Programming Note: This site will be on break through the holidays and return in January. Be sure to subscribe or check back for updates!

Article: Interview with NetNewsWire Lead Brent Simmons

by on July 19, 2006

Yesterday, I had the opportunity to discuss the NetNewsWire newsreader with its lead developer, Brent Simmons. Simmons works at NewsGator, the a company that bought Ranchero Software, last October. He spoke about NetNewsWire, the adoption of RSS, and the shift from being an independent developer to working for a larger organization…

NetNewsWire Icon

Eric Schwarz: For those who might have been living under a rock, what is NetNewsWire?

Brent Simmons: In general terms they are RSS and Atom newsreaders, and if that doesn’t mean anything to you, the idea is that you get news from various web sites that you’d normally go to in your browser, it comes to you inside of an application, more like email. You don’t have to go out and seek it and remember what you read and didn’t read. The program does all that for you, so the upshot being that you can follow more news with less work.

Eric: Since Safari started having RSS features built-in, along with some of the other browsers, how has this affected NetNewsWire in terms of software development and competition?

Brent: Well, when Safari first came out with RSS reading features, NetNewsWire sales went up fairy dramatically, actually and I attributed that to the fact that Apple, who has a much larger reach than I did, suddenly educated people into what RSS is and they started looking around and found that Safari wasn’t the only program that did RSS. Many people found that NetNewsWire had more features that they were looking for, so that kind of education and the Apple “seal of approval” for RSS was a really big help. We can’t thank them enough. They also did a cool thing which is that they made it so within Safari you can choose your RSS feeder, so you’re not locked into one reader or another. That’s a good move that we appreciate greatly.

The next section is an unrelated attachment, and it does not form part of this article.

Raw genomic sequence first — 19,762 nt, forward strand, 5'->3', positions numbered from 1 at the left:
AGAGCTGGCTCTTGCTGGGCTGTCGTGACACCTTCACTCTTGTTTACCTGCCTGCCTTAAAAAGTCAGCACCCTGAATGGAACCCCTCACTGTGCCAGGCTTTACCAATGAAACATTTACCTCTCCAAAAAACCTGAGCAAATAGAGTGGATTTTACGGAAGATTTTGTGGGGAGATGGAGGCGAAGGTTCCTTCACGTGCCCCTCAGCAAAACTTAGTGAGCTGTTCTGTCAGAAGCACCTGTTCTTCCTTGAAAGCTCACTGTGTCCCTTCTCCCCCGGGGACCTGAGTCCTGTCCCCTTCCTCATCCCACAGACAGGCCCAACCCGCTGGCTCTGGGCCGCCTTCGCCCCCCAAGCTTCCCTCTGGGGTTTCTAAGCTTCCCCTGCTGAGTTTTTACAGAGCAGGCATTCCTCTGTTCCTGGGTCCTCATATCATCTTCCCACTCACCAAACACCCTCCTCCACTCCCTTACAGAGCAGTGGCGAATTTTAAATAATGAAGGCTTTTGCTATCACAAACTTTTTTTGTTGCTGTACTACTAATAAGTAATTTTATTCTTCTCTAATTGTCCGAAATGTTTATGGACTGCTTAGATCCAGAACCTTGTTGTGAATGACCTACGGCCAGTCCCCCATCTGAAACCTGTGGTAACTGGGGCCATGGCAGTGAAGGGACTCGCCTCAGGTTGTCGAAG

Eric: With some of the other competing newsreaders out there, such as NewsFire and others, how do you see yourselves fitting in with the grand scheme of things?

Brent: Frankly, I guess we don’t really think about the specific competitors like NewsFire, and so on, that much. They’re pretty good, no doubt about it—most of them anyway are quite good. My job has always been to make NetNewsWire the best newsreader that I can possibly do and that’s regardless of whether there are competing apps or there aren’t.

Eric: At Ranchero Software, your company before NewsGator took over, you guys made some other software, too, and it wasn’t all necessarily for RSS-related things. You had software for blogs, TigerLaunch, and so on, but how do you see that continuing, now that you’ve been “absorbed”?

Brent: We recently updated our small freeware apps—that’s TigerLaunch, Huevos, and Big Cat. They’re free and pretty much do what I intended them to do in the first place, so there isn’t really a lot of updating needed, except recently I went through and made them all Universal binaries and fixed a couple of bugs in TigerLaunch. Those things are still there and available. I never did have grand plans for them so I don’t think that’s really changed.

Now, MarsEdit, on the other hand, is another for-pay application. It’s a weblog writing tool, trying to be a complement to NetNewsWire, which is a reading tool. It’s really RSS in the sense that you’re writing for your weblog, and your weblog goes and publishes the feeds. At NewsGator, we hired Gus Mueller, on a contract basis to do some MarsEdit updates, which have already been released. It’s still there and we plan on updating it, but NetNewsWire is obviously of the more popular application.

Eric: A lot of people use NetNewsWire Lite because it’s the free version and has some features over Safari, but what would be the main reason to encourage them to get the full version, besides a few more features here and there?